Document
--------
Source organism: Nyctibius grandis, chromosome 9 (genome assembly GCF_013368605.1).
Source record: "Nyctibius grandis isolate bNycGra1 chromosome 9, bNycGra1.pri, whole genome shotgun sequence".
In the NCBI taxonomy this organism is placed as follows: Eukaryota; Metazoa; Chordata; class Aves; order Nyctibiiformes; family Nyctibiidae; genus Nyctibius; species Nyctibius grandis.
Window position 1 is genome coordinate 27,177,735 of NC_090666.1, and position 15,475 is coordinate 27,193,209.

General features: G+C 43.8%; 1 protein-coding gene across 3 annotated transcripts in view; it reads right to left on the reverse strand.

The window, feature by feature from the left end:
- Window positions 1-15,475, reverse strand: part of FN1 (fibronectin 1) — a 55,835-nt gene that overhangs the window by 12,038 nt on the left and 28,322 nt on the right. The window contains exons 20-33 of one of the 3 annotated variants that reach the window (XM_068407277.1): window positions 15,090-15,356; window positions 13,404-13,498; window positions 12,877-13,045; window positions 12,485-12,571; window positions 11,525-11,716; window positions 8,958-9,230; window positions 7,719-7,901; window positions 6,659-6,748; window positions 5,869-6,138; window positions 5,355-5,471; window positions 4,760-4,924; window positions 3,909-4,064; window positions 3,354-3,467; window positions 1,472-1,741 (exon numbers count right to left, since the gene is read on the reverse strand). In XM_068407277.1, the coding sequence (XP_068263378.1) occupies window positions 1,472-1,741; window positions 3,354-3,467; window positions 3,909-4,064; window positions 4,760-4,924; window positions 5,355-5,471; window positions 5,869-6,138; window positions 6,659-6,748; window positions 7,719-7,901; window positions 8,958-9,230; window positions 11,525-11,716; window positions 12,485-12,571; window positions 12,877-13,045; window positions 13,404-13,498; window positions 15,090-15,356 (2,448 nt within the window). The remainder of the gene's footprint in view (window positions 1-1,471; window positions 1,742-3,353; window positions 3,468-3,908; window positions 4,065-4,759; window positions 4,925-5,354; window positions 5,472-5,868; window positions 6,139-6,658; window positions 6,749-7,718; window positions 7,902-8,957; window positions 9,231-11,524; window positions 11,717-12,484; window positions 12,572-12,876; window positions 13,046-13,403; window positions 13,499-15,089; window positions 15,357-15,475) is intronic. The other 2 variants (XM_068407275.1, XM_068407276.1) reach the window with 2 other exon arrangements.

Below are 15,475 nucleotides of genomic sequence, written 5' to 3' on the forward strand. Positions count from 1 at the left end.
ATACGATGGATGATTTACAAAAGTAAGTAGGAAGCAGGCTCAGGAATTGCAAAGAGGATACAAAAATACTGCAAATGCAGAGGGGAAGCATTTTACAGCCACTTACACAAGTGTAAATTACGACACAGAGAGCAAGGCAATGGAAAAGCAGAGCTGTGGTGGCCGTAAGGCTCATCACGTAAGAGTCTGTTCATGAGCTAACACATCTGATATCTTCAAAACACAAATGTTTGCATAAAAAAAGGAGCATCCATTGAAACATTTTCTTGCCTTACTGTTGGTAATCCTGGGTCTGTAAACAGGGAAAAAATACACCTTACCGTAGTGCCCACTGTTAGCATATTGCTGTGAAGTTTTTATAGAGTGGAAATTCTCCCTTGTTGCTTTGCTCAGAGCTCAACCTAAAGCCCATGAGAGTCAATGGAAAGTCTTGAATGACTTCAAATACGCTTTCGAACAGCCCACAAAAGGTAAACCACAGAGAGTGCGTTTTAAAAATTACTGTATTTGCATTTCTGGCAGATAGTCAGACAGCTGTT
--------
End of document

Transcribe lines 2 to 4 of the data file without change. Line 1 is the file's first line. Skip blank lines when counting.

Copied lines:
Source record: "Nyctibius grandis isolate bNycGra1 chromosome 9, bNycGra1.pri, whole genome shotgun sequence".
In the NCBI taxonomy this organism is placed as follows: Eukaryota; Metazoa; Chordata; class Aves; order Nyctibiiformes; family Nyctibiidae; genus Nyctibius; species Nyctibius grandis.
Window position 1 is genome coordinate 27,177,735 of NC_090666.1, and position 15,475 is coordinate 27,193,209.